Yet another popular culture reference to 'voices from beyond the grave' here, which we've written about before, specifically;
Last year the BBC broadcast a documentary entitled ‘How The Edwardians Spoke.’ It described how recordings of the speech of British POWs made by the German army during the First World War had recently been uncovered and it featured an expert in accents analysing the recordings and commenting upon the evolution of English dialects from that time till now. The highlight of that programme, much like what we see now, was the tracking down of the families of the men recorded and the playing of the recordings to them. Despite the fact that many of the men were not long dead and despite the families having many photographs of them, even as young men, listening to the recordings invariably left the families in tears, remarking that “It’s like he’s in the room!” The mechanical reason for this over-identification with the voice is, in my view, simple. When we look at a photograph there is a cognitive jump we have to make in order to identify the small two-dimensional image with the flesh and blood that it represents. On the other hand, a sound recording is both temporal and actual; temporal as it moves, it is encountered within the same duration of time as the person who generated it and actual because, disregarding the artefacts of the recording process, the replayed voice is in terms of oscillations in air pressure identical to its original utterance, hence the family’s retort “It’s like hearing a ghost!”.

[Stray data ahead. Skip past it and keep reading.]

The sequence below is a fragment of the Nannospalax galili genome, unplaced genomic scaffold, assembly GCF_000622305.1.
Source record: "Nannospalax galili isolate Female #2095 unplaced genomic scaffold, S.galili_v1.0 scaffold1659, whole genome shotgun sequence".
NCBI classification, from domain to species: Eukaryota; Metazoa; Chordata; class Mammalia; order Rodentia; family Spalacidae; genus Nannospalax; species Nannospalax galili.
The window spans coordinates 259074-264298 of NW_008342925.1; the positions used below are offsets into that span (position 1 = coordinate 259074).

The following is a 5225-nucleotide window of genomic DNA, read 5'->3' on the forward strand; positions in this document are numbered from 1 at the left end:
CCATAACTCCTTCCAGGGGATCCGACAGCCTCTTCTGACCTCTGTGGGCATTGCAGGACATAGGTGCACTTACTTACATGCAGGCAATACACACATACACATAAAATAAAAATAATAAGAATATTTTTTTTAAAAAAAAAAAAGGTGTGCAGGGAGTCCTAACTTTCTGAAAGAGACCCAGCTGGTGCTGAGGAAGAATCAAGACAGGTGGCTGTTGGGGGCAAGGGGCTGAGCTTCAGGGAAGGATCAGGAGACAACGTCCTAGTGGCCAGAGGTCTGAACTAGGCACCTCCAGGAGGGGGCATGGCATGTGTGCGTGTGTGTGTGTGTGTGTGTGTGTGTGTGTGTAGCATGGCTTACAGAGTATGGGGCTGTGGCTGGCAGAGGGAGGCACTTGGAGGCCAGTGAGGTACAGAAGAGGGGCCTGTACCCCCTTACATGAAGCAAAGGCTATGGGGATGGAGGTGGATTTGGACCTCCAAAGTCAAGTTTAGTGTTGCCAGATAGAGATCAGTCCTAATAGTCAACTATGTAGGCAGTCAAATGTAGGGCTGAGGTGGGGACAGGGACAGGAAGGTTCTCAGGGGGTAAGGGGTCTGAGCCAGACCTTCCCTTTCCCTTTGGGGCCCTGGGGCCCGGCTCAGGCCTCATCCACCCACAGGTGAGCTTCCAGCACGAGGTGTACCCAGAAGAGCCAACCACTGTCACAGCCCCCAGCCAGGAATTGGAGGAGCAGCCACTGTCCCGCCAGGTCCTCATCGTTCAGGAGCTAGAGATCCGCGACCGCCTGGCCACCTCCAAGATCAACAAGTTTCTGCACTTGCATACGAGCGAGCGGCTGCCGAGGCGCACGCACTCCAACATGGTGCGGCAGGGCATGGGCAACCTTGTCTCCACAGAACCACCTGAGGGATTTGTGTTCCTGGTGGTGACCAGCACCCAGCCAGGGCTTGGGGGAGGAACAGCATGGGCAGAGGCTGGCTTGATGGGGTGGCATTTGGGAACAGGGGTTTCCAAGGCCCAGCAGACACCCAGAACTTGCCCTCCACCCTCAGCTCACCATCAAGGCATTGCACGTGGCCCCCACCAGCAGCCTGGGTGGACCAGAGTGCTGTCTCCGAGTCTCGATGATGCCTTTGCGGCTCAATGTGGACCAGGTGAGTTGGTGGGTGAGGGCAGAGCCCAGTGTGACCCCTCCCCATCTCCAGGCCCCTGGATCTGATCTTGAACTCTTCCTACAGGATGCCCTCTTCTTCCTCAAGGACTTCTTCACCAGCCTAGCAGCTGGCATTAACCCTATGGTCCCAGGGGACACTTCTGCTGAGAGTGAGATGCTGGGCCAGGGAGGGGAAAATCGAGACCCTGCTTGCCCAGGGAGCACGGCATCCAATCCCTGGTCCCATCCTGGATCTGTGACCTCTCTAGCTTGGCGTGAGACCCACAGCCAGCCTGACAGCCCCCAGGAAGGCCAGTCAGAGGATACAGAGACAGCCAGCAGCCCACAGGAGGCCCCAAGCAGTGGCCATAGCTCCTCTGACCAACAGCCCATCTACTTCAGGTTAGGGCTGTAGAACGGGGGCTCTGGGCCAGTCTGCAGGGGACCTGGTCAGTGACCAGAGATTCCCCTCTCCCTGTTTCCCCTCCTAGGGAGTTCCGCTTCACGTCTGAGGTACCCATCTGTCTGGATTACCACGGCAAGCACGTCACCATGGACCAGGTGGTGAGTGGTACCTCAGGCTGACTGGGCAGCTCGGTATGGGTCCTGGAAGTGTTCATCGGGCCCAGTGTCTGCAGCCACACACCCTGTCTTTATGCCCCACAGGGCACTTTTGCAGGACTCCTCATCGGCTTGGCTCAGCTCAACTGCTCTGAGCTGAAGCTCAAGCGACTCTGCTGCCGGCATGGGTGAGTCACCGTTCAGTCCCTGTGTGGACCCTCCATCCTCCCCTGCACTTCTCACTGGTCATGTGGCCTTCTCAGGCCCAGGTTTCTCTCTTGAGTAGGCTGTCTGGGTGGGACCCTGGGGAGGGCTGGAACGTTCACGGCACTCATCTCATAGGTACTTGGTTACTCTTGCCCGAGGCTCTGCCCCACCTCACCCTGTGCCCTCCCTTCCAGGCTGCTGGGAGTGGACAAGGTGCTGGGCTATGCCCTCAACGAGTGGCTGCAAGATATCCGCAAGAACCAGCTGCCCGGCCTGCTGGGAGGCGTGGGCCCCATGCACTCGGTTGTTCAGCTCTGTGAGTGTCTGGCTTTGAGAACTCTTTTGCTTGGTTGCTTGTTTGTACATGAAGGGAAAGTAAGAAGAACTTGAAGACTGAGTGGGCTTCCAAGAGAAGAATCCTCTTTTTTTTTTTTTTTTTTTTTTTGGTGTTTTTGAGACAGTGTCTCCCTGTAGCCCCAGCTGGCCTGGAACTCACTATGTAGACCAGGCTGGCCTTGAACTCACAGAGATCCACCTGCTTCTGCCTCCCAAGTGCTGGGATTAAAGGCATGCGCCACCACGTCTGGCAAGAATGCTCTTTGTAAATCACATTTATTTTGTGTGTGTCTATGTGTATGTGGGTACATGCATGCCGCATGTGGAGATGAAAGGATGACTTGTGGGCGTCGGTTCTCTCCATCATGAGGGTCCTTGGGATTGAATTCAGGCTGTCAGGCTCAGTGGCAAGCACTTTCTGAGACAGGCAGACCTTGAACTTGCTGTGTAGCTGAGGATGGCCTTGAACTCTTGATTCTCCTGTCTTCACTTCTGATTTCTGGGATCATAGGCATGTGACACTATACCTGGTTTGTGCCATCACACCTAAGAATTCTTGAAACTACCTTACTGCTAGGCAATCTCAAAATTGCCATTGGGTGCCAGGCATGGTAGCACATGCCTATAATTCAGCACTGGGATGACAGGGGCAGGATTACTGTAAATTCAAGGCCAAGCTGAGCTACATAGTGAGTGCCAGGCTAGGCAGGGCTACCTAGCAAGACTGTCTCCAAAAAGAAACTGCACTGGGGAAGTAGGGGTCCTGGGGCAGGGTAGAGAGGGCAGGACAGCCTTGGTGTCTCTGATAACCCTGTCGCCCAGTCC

The immaterial qualities of sound, the disembodied voice, its inherent repetition, its almost perfect reproducibility and its embodiment of the minimal gap between presence and absence, they reveal, accentuate, embody the truth of a certain aspect of being, namely, the not-here in the here.
We've been away a while. More to follow.